The country of Mexico offers endless cultural travel opportunities, from incredible history, to incredible art and food.
If you’re in Mexico City and don’t want to go too far for this trip, there are two side trips I recommend you do.
Each will take you an entire day, so choose wisely if you’re short on time. Here we go!
Mexico City Day 4, itinerary A: Teotihuacán
There are several companies that offer guided tours and some will include a few stops along the way.
Let’s cover two of the possible stops:
Plaza de las Tres Culturas or Plaza de Tlatelolco
Particularly, the three cultures are:
- The pre-Columbian, represented by the Aztec temple ruins in the middle of the square.
- The Spanish colonial represented by the Santiago de Tlatelolco Catholic church, built in the 16th century.
- And the modern independent Mexico represented by the residential buildings behind.
In 1968 the square was the site of the Tlatelolco Massacre, which took the lives of hundreds of civilians and students who were protesting at the square on October 2nd.
They died in the hands of the government at the time. A monument to the fallen stands at the south side of the plaza.
Basílica de la Virgen de Guadalupe
The Basilica of the Virgin of Guadalupe is a church that was built to house the miraculous image of the Virgin Mary which was imprinted in the cloak of the peasant Juan Diego when she appeared in front of him in 1531.
Even if you’re not catholic, the building itself has an astonishing modern design with interior chapels in two levels. You really have to see it to appreciate the intricate design.
The modern Basilica (1976) replaced the old Basilica (1531-1709) (just next door) which was sinking because Mexico City was built on a lake (remember?) and it was too small for the growing number of pilgrims and worshippers.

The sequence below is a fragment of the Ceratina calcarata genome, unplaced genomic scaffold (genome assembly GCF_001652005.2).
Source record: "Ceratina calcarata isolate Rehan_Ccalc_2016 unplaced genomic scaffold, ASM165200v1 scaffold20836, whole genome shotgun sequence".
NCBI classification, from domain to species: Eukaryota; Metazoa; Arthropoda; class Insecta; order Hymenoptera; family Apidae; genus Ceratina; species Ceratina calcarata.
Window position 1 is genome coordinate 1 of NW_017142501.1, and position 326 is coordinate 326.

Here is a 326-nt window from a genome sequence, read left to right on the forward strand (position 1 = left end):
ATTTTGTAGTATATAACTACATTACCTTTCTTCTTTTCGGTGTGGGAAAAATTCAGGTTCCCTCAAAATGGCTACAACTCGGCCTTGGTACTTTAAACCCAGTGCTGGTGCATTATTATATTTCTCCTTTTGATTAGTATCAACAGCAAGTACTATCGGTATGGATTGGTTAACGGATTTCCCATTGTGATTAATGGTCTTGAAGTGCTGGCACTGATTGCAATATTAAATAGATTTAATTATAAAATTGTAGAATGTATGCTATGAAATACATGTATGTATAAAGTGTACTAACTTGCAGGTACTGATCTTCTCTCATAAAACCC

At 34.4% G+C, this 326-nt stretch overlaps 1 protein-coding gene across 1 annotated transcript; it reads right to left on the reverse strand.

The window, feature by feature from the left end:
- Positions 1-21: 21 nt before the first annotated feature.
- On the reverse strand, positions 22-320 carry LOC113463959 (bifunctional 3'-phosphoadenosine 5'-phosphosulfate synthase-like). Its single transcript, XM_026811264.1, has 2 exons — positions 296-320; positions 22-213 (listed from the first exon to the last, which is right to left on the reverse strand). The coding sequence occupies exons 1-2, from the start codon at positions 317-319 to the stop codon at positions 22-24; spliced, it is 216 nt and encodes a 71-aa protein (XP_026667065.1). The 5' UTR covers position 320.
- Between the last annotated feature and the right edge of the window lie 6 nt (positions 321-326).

Pirámides de Teotihuacán
Now off to the pyramids. I recommend you use Discover Teotihuacán (no affiliation) as your tour company. I know them and they’re service is great.
Teotihuacán is the name of the archaeological site of the largest ancient pyramids of the American continent and is located about 50 km (30 mi) from the city center.
Most people think that Teotihuacán was built by the Aztecs, but in actuality, when the Aztecs came to the region, the pyramids were already old.
There are several theories about the place, none definitive. Evidence suggests that several different pre-hispanic cultures such as the Nahua, Otomi or Totonac inhabited the city at one point or another.
Teotihuacán was a city with a population of approximately 125.000 people. It was founded around 100 BC and it lasted until de 7th or 8th century at which point it was one of the largest cities in the world.
You can see temples and some murals at the site today. The Museo de Sitio (Site museum) offers a fantastic model of the city, located next to the Pyramid of the Sun.
They flank the Calzada de los Muertos (Avenue of the Dead) which is the main avenue at the site.
The history of Teotihuacán is somewhat nebulous, nobody can really say what the purpose of the pyramids was, there are bits and pieces all over, but not a definitive theory.
As you walk through the site you will be able to see portions of restores stone in a different color. Ask your guide.
The visit will take the entire day. Take advantage of the crafts shop (again, no affiliation), it offers some unique crafts not found anywhere else. Lunch is generally included in the price of the tour. Fee is about $60.
Mexico City Day 4, itinerary B: Xochimilco
There are about 170 km (110 mi) of canals which are a vestige of the city of Xichimilco’s pre-hispanic past on the shore of Lake Xochimilco, as well as its chinampas or artificial islands along the canals.
If you want a magical day, full of color and great food and culture, Xochimilco is your place.
Hop on a trajinera, a gondola like small boat that may have different purposes. Some carry mariachis. Some are complete restaurants. Some you just hop on, to enjoy the view. Fee is about $30 for a ride.
Xochimilco is a World Heritage Site, even though damage to the environment regarding both the canals and the chinampas has put it at risk.
You can get to Xochimilco by metro, using line 2 until Tasqueña station. Get off and then find the light train, whose last station is Xochimilco.
This is the last article of the series. You can pick and choose which daily itinerary you want to do, according to your available time.
I think there’s a bit of everything for everybody and you’ll agree with me that Mexico is just endless fun and endless culture.
The richness of their history is amazing and the variety of their cultural offer makes Mexico a must see country.
Which of the itineraries is your favorite? Why?
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